By Gami Tadanyigbe
Prof. Obiageli Nnodu, the Director, Centre of Excellence for Sickle Cell Disease Research and Training (CESRTA), has called on the Federal Government and policymakers to create a budgetary allocation to help address sickle-cell disease in the country.
Nnodu made the call on Thursday, in Gwagwalada at the Sickle Pan African Consortium NigEria Network (SPARC-NEt) Stakeholders Engagement and interactive workshop between researchers and sickle-cell patients to improve care.
She said the aim of the workshop was to engage critical stakeholders, patients, caregivers, health workers, policymakers, and the media on the nature of sickle cell disease.
According to her, the workshop was also aimed to ascertain the challenges that patients face in accessing care and the best way to provide the services and follow up actively in the clinics at the SPARC-NEt sites.
“Sickle cell disease is highly prevalent in Nigeria, according to the National Demographic survey 2018, 20 per cent of children ages 6-59 months have SCT (HbAS) and two per cent have the hemoglobin C trait (HbAC).
“Sickle cell disease is a debilitating condition which can lead to severe health problems like pain, organ damage or failure, infections, stroke, headache, liver problems, and so many others.
“The government should have budgetary allocation for sickle-cell disease starting with newborn screening and there should be legislation support National Health Insurance for sickle-cell patients.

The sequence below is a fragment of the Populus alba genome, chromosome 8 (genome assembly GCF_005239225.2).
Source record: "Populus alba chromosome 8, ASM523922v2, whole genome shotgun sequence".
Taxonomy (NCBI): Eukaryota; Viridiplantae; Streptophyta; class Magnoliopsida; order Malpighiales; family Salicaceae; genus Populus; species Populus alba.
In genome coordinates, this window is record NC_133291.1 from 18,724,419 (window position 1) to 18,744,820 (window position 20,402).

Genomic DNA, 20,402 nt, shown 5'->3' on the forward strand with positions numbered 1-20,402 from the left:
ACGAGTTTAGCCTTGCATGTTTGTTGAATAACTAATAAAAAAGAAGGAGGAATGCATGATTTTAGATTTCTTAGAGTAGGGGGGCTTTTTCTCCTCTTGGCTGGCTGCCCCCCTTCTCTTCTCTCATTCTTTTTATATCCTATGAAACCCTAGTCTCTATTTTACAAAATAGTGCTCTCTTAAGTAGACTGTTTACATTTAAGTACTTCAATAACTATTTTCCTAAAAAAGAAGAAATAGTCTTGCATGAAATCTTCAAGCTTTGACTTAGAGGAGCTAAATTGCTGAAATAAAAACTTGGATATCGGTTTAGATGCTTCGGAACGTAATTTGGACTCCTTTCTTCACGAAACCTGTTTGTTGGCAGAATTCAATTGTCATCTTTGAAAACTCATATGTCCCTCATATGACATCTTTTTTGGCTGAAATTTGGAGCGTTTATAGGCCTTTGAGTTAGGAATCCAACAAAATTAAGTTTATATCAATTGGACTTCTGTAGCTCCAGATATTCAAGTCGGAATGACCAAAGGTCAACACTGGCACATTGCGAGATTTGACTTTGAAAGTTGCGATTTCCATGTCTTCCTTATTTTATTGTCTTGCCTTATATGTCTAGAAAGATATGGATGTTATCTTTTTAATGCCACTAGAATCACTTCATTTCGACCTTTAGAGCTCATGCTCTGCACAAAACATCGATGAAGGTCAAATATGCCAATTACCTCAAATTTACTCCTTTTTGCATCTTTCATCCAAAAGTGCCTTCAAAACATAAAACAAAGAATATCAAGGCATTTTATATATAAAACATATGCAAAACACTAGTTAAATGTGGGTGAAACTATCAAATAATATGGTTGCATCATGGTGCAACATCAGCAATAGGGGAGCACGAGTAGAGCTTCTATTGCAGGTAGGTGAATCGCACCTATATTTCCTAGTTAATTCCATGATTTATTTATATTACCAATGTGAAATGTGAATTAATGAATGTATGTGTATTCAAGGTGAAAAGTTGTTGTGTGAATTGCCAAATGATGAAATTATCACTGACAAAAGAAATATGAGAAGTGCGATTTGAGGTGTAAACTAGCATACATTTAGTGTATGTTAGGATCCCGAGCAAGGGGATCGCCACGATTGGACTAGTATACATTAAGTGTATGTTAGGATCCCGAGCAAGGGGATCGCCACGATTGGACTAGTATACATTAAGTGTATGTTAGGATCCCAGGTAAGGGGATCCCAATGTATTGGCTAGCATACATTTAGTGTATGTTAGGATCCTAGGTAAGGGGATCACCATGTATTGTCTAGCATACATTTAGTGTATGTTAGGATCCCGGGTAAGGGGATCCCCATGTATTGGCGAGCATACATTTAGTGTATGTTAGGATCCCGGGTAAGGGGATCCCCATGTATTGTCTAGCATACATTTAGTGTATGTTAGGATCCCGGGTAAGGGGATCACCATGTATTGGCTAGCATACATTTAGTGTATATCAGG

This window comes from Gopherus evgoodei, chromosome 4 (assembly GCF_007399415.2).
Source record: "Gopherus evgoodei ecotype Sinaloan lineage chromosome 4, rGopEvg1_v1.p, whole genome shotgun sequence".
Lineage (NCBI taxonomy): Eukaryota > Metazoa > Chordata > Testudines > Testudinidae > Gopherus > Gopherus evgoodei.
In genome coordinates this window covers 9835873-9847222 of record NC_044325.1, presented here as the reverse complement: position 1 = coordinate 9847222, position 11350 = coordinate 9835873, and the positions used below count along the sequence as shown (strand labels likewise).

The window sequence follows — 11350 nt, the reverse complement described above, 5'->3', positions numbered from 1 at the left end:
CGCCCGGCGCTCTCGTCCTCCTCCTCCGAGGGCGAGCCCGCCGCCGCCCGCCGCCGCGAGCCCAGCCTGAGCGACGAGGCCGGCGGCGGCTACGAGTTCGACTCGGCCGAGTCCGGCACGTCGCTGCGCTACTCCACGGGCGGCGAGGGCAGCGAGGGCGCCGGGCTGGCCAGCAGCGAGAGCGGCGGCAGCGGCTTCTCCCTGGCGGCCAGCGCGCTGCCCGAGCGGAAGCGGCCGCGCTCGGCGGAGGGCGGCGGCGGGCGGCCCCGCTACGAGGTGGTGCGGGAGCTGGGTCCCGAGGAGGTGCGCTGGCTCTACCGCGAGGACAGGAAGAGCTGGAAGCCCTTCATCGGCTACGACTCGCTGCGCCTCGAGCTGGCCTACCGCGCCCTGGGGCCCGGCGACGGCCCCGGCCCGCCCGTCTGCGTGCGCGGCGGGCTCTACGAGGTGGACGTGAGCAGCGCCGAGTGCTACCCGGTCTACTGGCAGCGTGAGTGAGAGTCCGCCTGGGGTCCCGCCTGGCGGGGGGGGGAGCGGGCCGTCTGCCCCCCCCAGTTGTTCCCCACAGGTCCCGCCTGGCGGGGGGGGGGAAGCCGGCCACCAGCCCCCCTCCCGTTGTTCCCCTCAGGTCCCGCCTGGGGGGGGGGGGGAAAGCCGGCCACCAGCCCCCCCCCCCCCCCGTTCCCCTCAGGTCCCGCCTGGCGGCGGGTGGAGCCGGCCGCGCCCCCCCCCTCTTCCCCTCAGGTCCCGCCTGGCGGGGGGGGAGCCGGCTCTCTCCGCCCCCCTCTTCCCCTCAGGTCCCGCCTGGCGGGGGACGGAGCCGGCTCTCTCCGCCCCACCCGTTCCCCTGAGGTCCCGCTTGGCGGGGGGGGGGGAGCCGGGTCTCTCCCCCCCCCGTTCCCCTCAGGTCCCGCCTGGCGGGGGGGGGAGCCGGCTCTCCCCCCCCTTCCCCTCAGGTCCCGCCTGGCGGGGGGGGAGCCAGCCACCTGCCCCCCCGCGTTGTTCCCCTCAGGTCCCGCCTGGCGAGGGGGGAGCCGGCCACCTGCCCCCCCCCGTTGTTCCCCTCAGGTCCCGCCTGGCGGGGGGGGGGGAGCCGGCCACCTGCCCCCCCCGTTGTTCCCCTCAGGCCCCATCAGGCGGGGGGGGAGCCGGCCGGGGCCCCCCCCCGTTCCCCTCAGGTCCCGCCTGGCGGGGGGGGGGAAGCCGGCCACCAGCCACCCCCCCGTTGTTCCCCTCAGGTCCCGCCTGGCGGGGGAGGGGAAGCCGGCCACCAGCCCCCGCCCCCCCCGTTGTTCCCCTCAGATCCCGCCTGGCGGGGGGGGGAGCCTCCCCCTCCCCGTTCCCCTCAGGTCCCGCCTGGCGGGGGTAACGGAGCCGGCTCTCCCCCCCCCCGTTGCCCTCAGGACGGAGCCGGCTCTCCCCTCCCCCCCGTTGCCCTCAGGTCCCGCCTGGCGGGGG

“There should be a budget for research for sickle-cell disease and newly delivered mothers in the country should also take newborn screening for sickle cell seriously for healthy living,” she said.
The News Agency of Nigeria (NAN) reports that World Sickle Cell Day was established by the United Nations General Assembly in 2008 to increase awareness about the sickle-cell disease and its cure.
Nnodu said that the burden of sickle-cell disease could be controlled and averted if people make informed choices based on their knowledge of genotype before marriage.
The expert added that sickle-cell disease remains a major public health problem in the country, especially in rural areas due to the low level of awareness.
However, she also advised parents to give their children health education early in life to help them make informed decisions on the dangers associated with sickle-cell disease for healthy living.
A 22-year-old sickle-cell patient, Okpanachi Easter thanked the organisers for the workshop and called on the government to create a health insurance scheme for sickle-cell patients in the country. (NAN) (www.nannews.ng)
By Gami Tadanyigbe